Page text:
Thursday, November 13, 2014

Half past future

Just a teaser … almost everything in this image changes
Mix two parts Portland, four parts Miguelito Canyon and the Santa Barbara Channel, dollops of Steinbeck's Pastures of Heaven as filtered through my fevered teenage brain, and half-baked memory shards of Disneyland's®™© House of The Future©™® — and maybe the movie Heidi — and you get this illustration, for a trade show booth.

It's the world of, well, maybe not tomorrow, but noon the day after.

The client, in the business of securing a steady supply of electrical power for California — at the best price — is therefore in the business of promoting the most efficient electrical production and use, so that the supply and price remain sane and attainable.

Assignment: Depict this efficient California-ish world in operation, and capture its best side. It's a world that harnesses wind and solar power, and stores energy produced at lag times so that it's available at peak times.

It's a world of micro-grids — places like universities and hospitals that can produce their own electrical power in case the larger grid goes down, and can sell excess power to the larger grid when everything's working.

It's a world pocked with smart devices, enabling consumers to control their energy-efficient homes remotely.

And it's green, in several ways.

The drawing went through several iterations. Sketch first: How to get this all in one squareish illustration? I pictured a kind of model railroad city at first: Harnessed river running through the middle and guiding the eye across … a mountain slope above with a train coming around the bend (natch!) which reminded me a little of the Donner Lake section of the Sierra Nevada.

The city lay in direct danger of a failing dam, but I sort of hoped viewers wouldn't notice. Buildings crept up an unseen slope in the foreground.

The client picked the second sketch anyway, which arranges the city more realistically, along the contours of a coastal valley opening to the ocean (Totally Californian! Like, totally!)

What city would serve as a model for it?

My first thought was Portland, Oregon, built on the hills on either side of the Willamette River. Though not well traveled, I think I'd have a hard time finding a city that affords such sweep upon approach. The whole of Portland seems to lay open all at once as you drive into it.

The Santa Barbara Channel and its distant islands stood in for the background, and despite the high rises, the town itself resembled my hometown, filling a long valley. It even has terraces like my hometown, though oriented differently than this one, from which you can look upon the whole valley.

The refined sketch looked like this:

The spaces became more defined. "Regionalism" in the upper corner, refers to a suburb or hamlet that might require different power needs than the larger region. "EV" is electro-voltaic, electric cars and a mega-charger.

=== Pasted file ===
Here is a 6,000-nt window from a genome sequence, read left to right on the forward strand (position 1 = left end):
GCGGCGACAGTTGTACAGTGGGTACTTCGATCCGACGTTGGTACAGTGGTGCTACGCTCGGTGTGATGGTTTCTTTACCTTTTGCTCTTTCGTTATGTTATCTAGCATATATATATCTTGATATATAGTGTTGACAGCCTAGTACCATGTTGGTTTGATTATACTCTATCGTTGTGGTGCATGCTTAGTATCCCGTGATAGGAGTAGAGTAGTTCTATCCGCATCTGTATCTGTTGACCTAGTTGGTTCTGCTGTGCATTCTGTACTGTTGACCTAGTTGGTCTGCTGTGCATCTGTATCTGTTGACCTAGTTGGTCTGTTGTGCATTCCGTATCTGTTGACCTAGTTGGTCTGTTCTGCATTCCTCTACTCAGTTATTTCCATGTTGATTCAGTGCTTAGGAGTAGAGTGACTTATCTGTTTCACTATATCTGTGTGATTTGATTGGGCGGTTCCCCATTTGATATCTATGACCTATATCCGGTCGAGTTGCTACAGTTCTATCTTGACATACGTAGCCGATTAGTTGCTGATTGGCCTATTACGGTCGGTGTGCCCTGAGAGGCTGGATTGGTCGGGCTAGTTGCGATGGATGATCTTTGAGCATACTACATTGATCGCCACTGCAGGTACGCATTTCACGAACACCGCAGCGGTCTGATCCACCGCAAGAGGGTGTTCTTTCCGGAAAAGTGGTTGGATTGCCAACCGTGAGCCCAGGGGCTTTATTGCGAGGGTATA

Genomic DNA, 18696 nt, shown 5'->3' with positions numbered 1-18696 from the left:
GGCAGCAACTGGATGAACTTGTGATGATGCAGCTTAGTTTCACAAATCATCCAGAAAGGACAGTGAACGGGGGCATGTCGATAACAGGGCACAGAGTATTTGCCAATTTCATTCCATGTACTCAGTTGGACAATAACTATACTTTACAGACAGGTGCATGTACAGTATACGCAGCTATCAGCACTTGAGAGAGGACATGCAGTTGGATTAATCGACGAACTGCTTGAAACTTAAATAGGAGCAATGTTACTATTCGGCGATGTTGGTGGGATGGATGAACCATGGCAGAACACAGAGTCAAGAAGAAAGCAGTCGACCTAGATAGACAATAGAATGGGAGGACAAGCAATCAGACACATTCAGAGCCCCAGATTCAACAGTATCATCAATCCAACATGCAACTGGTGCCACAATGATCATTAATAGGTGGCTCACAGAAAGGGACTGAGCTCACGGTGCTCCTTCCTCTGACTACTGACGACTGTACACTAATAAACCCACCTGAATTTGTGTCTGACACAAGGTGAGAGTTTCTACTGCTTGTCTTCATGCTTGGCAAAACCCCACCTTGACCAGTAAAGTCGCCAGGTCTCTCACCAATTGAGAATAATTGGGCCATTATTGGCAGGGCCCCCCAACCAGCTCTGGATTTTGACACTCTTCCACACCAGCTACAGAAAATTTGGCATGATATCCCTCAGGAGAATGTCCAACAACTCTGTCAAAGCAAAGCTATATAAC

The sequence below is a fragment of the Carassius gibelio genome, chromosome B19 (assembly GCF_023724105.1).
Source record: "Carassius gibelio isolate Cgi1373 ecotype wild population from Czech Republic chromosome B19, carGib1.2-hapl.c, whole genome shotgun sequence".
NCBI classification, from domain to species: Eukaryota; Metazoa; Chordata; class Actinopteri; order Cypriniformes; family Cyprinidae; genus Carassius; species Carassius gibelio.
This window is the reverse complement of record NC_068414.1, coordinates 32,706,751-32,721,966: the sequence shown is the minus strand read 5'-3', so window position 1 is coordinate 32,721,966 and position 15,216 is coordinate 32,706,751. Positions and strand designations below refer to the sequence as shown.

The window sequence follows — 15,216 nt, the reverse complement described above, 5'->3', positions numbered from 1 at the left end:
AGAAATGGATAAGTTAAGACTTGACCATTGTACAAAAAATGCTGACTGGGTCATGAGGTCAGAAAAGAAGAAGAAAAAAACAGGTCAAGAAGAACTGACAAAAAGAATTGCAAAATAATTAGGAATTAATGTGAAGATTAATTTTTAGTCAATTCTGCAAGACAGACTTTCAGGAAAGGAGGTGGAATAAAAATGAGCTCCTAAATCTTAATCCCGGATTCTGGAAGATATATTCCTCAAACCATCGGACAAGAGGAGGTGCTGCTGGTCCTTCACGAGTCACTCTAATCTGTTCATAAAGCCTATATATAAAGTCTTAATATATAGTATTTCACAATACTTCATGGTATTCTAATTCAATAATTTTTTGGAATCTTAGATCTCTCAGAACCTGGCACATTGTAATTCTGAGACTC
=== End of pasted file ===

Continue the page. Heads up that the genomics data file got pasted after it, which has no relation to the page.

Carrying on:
The lines represent where type would go, and they played a big part in the constant change of the art on the way to final.

Here is the assignment as it progressed through color:


"Regionalism" went right out the window. The little suburb in the left hills disappeared, replaced by a map of western North America power production and distribution. Watch that space: It changes a lot. The disembodied hand at the left is a consumer; the one to the right is meant to represent the client/agency.


The map expands, buildings narrow in color palette. The client/agency hand loses nail color, and the red car goes blue. The center objects get pushed to the side or eliminated to make room for type. Mountains slide in, blocking the path to the sea.


 The landscape fills …


… and thins again, as the foreground car disappears to reveal a house on the hill, full of smart devices on the house and a charger for the car. The homeowner becomes the disembodied hand on the right with a smart phone instead. The client/agency becomes the hands on the lower left. The landscape gets greener, the microgrid/college campus gets rearranged, and that darn map keeps changing color.


While the middle ground gains ground and loses buildings once again, so does the map changes color, in an attempt to show it as a separate icon but at once blend into the background. Agency/hand gets a bank of computer screens, and homeowner makes clearer why he/she has a smart phone and knows what to do with it. I built the illustration in layers for this purpose, being able to lock everything but the particular slice of heaven I had to modify.

This is close to final. The buildings on the right, with their Formica®™ table-top roofs, disappeared or became much simpler in the art that went to print.

It's fun to see my work so large, which doesn't happen often.

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Speaking of Tomorrowland®™, a good way to enjoy Disneyland®©™ without the trouble of going, is by watching Randomland®© on Youtube. A quirky, energetic guy named Justin Scarred visits for you — every week! —and  posts frequent videos of the quirks and mysteries of the theme park, which he clearly loves, and about a lot of Southern Californiana such as Knotts Berry Farm. Check it out.